By: Jari Arkko
Date: November 1, 2016
What a great meeting in Berlin—the IETF crowd clearly likes to meet there! We had 1,424 on-site participants and another 337 who participated remotely from Brazil, India, Japan, and the United States. And while the numbers are interesting, what really matters is whether our gatherings have an impact on the real-life Internet. I believe that the topics handled during this week were very significant for the Internet’s evolution.
Not Just about the IETF
Many other meetings happen around the IETF. This time we had a 6LO interop event with the European Telecommunications Standards Institute (ETSI), the Applied Networking Research Workshop, an informal gathering of operators in the Internet Engineering and Planning Group (IEPG) meeting, interaction between the RIOT summit and IETF Working Groups, and many others.
And, of course, we also love running code, for it is what actually makes the Internet tick. One of the ways we focus on running code is the IETF Hackathon, which had 158 participants. The winning project hacked FD.io to make it do identifier-locator based forwarding over IPv6. Another project interop tested seven implementations of TLS1.3. This will have a direct impact on how well our browsers work.
The Quick UDP Internet Connections (QUIC) birds-of-a-feather (BoF) considered a proposal that originally came from Google and is already seeing widespread usage there. The basic idea is that an efficient and secure transport can be built by applications and encompass both TCP and TLS functionality. See this issue’s article on page XX.
The LEDGER meeting discussed standards for interoperability between payment systems (e.g., the ability to make payments across multiple payment networks or Bitcoin-like systems).
The HOMENET Working Group identified a mistake that was made with respect to the recently published RFC 7788. The RFC refers to the “.home” special-use name, but (1) doesn’t specify its semantics in other DNS systems and (2) didn’t go through the required process for special-use name allocations. While there’s now an approved erratum for the RFC, it is important that a more permanent fix be developed via a new RFC in the near future. The assignment of possible special-use names for HOMENET use can take place in parallel.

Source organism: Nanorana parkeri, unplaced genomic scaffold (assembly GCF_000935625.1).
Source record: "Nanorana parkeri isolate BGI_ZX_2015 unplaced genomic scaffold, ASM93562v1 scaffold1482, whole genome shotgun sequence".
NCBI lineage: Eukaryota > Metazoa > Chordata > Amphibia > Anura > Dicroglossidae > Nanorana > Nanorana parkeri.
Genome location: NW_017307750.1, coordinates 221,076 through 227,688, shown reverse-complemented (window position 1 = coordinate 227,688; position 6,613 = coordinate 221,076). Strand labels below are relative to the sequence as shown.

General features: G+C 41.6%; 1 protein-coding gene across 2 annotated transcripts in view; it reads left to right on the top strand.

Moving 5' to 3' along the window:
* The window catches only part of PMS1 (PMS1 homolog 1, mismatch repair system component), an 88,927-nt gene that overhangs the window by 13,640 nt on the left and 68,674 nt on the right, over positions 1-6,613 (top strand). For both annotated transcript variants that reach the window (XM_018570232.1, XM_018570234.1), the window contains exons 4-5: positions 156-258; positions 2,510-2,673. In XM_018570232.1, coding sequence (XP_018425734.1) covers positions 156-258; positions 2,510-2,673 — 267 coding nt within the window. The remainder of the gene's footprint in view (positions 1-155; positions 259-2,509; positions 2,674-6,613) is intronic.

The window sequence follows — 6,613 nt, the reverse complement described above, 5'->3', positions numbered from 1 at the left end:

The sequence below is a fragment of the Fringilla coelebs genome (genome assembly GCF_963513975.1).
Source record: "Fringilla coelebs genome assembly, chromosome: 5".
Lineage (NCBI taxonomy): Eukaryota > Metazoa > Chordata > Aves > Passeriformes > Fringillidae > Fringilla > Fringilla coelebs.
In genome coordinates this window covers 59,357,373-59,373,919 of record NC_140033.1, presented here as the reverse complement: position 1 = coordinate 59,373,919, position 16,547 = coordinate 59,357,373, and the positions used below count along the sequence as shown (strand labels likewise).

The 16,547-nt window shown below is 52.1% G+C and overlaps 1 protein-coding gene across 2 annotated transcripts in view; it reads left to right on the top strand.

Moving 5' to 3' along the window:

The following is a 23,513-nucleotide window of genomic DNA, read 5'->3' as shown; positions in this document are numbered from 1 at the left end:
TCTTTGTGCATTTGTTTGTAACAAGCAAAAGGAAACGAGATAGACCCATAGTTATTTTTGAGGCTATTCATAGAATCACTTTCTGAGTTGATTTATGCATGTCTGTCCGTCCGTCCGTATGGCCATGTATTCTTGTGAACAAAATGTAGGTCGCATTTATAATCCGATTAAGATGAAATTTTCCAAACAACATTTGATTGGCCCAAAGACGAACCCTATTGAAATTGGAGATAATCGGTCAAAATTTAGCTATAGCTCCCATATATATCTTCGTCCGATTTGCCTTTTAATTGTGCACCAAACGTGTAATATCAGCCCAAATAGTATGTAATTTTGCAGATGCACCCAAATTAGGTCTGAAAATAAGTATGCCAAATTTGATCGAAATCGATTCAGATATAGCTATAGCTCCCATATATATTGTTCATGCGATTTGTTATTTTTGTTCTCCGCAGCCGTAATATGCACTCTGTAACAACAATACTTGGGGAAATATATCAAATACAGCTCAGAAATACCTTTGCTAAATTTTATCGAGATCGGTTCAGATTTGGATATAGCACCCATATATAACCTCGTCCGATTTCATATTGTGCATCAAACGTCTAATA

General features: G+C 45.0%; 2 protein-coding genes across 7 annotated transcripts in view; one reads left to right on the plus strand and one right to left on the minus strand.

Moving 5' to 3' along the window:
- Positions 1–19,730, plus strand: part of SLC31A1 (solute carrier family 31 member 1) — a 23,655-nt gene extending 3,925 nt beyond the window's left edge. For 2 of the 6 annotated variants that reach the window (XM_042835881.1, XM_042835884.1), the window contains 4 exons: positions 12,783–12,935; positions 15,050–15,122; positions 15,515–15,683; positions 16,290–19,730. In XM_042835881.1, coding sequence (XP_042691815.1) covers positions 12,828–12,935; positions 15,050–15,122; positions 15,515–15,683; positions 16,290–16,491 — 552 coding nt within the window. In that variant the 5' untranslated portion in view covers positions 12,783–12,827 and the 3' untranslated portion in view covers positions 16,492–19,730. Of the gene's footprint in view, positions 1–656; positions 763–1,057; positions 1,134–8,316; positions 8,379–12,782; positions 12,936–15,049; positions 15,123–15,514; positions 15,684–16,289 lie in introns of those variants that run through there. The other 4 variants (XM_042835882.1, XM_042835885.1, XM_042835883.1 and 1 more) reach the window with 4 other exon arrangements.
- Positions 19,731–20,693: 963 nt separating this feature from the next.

The NETMOD Working Group and the IETF Routing Area have been working on YANG models. We are now focusing on getting them completed in the next year. Implementation experience on these is very welcome.
The LPWAN meeting discussed how to run IPv6 and higher layer Internet protocols on highly constrained low-power wide-area networks (LPWANs). The energy and packet-size constraints on these networks require highly innovative solutions to just be able to run IP in these networks. Participants representing four of the major LPWAN technologies were present and were interested in both participating and using the output of this effort.
The recently chartered SIPBRANDY Working Group met for the first time. The group is describing best practices for cryptographic protection of SIP-signaled real-time media. It hopes to solve keying issues that have so far prevented wide deployment of the Secure Realtime Protocol (SRTP).
Open source is a big part of our efforts. Some of the events beyond the IETF Hackathon included the first meeting of the BABEL Working Group, focused on a new routing protocol from the open source world, and a gathering of the open source developers from the routing area.
IETF Financing and Sponsors
I would very much like to thank our host, Juniper Networks. Juniper is an IETF Global Host, a company that is committed to supporting several meetings across 10 years.
I am happy to announce that the IETF Endowment received more than $3 million from AfriNIC, ARIN, RIPE NCC, and the Internet Society. This is a major show of support for the IETF mission and much appreciated.
We’re back to work on the mailing lists, virtual meetings, and design teams. I look forward to seeing you at IETF 97 in Seoul, South Korea!